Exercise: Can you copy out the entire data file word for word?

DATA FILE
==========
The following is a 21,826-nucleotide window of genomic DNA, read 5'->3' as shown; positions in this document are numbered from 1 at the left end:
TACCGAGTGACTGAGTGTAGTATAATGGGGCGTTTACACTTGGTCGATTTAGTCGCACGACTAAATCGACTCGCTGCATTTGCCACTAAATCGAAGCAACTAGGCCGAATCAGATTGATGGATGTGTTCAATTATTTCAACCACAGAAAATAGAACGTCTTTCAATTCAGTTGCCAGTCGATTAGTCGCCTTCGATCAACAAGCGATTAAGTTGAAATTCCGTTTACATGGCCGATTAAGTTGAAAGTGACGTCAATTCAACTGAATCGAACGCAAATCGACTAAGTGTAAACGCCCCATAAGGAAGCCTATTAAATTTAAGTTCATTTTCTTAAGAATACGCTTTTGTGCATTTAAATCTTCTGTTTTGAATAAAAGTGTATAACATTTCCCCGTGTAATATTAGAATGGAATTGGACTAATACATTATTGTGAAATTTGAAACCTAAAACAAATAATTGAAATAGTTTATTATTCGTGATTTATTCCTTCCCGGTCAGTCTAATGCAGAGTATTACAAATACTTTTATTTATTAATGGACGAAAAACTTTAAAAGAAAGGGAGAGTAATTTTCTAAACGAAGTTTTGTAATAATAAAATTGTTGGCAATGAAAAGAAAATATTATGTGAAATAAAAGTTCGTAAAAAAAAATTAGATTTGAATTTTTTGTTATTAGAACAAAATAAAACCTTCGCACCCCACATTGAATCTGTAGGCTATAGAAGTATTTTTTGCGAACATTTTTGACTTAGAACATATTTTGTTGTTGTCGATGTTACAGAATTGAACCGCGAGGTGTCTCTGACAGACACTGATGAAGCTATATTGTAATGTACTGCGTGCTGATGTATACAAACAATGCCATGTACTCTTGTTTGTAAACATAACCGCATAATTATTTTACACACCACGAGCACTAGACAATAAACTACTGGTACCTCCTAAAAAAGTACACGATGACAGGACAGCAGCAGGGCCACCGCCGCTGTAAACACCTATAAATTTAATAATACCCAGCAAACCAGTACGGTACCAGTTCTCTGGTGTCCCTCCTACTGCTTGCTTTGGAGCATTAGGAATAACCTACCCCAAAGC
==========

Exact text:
The following is a 21,826-nucleotide window of genomic DNA, read 5'->3' as shown; positions in this document are numbered from 1 at the left end:
TACCGAGTGACTGAGTGTAGTATAATGGGGCGTTTACACTTGGTCGATTTAGTCGCACGACTAAATCGACTCGCTGCATTTGCCACTAAATCGAAGCAACTAGGCCGAATCAGATTGATGGATGTGTTCAATTATTTCAACCACAGAAAATAGAACGTCTTTCAATTCAGTTGCCAGTCGATTAGTCGCCTTCGATCAACAAGCGATTAAGTTGAAATTCCGTTTACATGGCCGATTAAGTTGAAAGTGACGTCAATTCAACTGAATCGAACGCAAATCGACTAAGTGTAAACGCCCCATAAGGAAGCCTATTAAATTTAAGTTCATTTTCTTAAGAATACGCTTTTGTGCATTTAAATCTTCTGTTTTGAATAAAAGTGTATAACATTTCCCCGTGTAATATTAGAATGGAATTGGACTAATACATTATTGTGAAATTTGAAACCTAAAACAAATAATTGAAATAGTTTATTATTCGTGATTTATTCCTTCCCGGTCAGTCTAATGCAGAGTATTACAAATACTTTTATTTATTAATGGACGAAAAACTTTAAAAGAAAGGGAGAGTAATTTTCTAAACGAAGTTTTGTAATAATAAAATTGTTGGCAATGAAAAGAAAATATTATGTGAAATAAAAGTTCGTAAAAAAAAATTAGATTTGAATTTTTTGTTATTAGAACAAAATAAAACCTTCGCACCCCACATTGAATCTGTAGGCTATAGAAGTATTTTTTGCGAACATTTTTGACTTAGAACATATTTTGTTGTTGTCGATGTTACAGAATTGAACCGCGAGGTGTCTCTGACAGACACTGATGAAGCTATATTGTAATGTACTGCGTGCTGATGTATACAAACAATGCCATGTACTCTTGTTTGTAAACATAACCGCATAATTATTTTACACACCACGAGCACTAGACAATAAACTACTGGTACCTCCTAAAAAAGTACACGATGACAGGACAGCAGCAGGGCCACCGCCGCTGTAAACACCTATAAATTTAATAATACCCAGCAAACCAGTACGGTACCAGTTCTCTGGTGTCCCTCCTACTGCTTGCTTTGGAGCATTAGGAATAACCTACCCCAAAGC